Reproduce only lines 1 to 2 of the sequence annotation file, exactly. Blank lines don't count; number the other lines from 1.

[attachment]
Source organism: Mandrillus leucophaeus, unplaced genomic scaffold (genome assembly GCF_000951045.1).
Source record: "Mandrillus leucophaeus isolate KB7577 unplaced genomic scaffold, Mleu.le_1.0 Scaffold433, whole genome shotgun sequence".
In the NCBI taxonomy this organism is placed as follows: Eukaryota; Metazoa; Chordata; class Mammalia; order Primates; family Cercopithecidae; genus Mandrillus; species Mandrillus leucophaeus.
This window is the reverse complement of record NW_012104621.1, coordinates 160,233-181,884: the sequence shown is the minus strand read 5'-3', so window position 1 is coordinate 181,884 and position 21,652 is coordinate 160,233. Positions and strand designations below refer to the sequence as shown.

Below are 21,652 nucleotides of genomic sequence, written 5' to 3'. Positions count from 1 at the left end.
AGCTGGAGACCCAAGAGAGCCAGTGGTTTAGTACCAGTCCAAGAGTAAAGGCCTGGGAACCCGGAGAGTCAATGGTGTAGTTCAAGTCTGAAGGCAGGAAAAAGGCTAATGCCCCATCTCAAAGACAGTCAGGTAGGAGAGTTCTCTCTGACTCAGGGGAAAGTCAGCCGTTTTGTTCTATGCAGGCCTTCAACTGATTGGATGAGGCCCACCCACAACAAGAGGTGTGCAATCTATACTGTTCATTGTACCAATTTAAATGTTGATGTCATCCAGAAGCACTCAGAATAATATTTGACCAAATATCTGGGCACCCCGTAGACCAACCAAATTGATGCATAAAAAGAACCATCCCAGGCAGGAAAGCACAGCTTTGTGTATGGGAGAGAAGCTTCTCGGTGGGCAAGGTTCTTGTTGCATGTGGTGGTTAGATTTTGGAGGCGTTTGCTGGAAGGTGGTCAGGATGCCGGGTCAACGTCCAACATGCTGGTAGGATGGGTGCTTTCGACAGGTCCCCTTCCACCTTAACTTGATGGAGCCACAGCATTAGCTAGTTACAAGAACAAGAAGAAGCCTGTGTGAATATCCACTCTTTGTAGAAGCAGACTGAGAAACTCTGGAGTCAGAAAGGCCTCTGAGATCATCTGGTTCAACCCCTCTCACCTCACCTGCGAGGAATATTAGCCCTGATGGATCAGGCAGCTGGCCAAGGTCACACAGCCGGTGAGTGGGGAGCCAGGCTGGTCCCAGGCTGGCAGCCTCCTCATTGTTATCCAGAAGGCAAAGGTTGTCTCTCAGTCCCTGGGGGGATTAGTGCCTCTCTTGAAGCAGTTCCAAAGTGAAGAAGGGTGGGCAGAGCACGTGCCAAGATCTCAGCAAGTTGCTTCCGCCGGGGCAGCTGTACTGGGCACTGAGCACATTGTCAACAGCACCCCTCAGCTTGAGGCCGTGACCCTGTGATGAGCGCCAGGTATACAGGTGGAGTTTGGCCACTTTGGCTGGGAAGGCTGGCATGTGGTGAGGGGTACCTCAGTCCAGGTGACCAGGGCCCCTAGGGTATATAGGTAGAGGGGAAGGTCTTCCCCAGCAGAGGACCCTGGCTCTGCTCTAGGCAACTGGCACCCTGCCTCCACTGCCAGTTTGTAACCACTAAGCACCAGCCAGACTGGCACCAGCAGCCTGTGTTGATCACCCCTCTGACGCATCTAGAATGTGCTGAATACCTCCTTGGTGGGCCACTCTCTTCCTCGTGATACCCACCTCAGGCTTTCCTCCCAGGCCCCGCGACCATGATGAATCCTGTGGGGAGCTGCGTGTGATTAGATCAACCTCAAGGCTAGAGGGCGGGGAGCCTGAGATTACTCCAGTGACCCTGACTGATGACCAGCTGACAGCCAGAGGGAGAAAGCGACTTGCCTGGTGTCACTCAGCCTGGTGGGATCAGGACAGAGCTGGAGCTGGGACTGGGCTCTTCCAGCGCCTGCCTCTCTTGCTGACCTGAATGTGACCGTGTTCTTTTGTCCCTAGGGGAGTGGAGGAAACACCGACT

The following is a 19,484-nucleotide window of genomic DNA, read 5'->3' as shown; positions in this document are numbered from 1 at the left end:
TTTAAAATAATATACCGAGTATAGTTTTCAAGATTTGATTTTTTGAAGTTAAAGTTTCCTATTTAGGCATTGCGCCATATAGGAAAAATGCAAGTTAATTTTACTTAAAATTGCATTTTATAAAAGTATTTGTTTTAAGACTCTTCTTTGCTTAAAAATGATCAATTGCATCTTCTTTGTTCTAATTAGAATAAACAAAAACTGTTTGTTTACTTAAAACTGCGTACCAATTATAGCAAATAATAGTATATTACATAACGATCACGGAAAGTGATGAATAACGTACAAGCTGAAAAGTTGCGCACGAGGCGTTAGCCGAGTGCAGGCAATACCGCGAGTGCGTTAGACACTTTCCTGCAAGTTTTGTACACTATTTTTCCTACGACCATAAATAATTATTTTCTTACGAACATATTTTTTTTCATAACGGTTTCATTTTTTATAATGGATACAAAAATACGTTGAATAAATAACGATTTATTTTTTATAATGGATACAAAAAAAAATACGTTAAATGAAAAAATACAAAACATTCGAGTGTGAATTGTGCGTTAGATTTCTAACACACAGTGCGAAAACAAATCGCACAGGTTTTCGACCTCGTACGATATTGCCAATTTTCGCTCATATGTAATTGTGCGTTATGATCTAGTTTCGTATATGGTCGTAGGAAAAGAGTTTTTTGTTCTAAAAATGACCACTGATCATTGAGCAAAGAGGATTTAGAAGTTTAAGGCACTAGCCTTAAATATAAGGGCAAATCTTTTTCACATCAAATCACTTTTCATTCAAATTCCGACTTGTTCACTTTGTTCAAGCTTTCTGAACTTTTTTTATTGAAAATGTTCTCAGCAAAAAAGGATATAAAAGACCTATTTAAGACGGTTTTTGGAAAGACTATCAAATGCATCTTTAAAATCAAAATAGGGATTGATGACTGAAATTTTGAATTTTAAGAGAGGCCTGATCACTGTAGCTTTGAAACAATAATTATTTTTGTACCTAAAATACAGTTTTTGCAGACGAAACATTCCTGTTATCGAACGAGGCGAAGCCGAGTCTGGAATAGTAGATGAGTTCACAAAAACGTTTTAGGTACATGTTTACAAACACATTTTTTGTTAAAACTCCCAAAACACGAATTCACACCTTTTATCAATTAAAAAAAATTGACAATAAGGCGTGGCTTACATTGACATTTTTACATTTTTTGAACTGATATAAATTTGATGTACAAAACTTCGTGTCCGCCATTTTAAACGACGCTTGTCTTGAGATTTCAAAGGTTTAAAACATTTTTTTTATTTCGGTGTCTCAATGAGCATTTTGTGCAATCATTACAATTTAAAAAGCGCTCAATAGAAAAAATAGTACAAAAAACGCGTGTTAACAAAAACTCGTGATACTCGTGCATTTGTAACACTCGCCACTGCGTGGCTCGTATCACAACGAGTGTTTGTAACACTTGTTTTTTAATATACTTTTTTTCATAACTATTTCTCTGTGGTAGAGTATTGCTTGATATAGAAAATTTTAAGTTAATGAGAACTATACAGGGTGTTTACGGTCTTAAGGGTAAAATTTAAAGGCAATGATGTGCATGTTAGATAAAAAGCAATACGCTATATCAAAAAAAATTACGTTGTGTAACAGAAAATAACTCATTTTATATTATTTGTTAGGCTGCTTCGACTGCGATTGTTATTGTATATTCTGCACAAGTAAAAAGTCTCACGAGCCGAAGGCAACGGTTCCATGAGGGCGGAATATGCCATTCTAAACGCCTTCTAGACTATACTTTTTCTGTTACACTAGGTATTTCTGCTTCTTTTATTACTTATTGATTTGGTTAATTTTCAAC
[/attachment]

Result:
Source organism: Mandrillus leucophaeus, unplaced genomic scaffold (genome assembly GCF_000951045.1).
Source record: "Mandrillus leucophaeus isolate KB7577 unplaced genomic scaffold, Mleu.le_1.0 Scaffold433, whole genome shotgun sequence".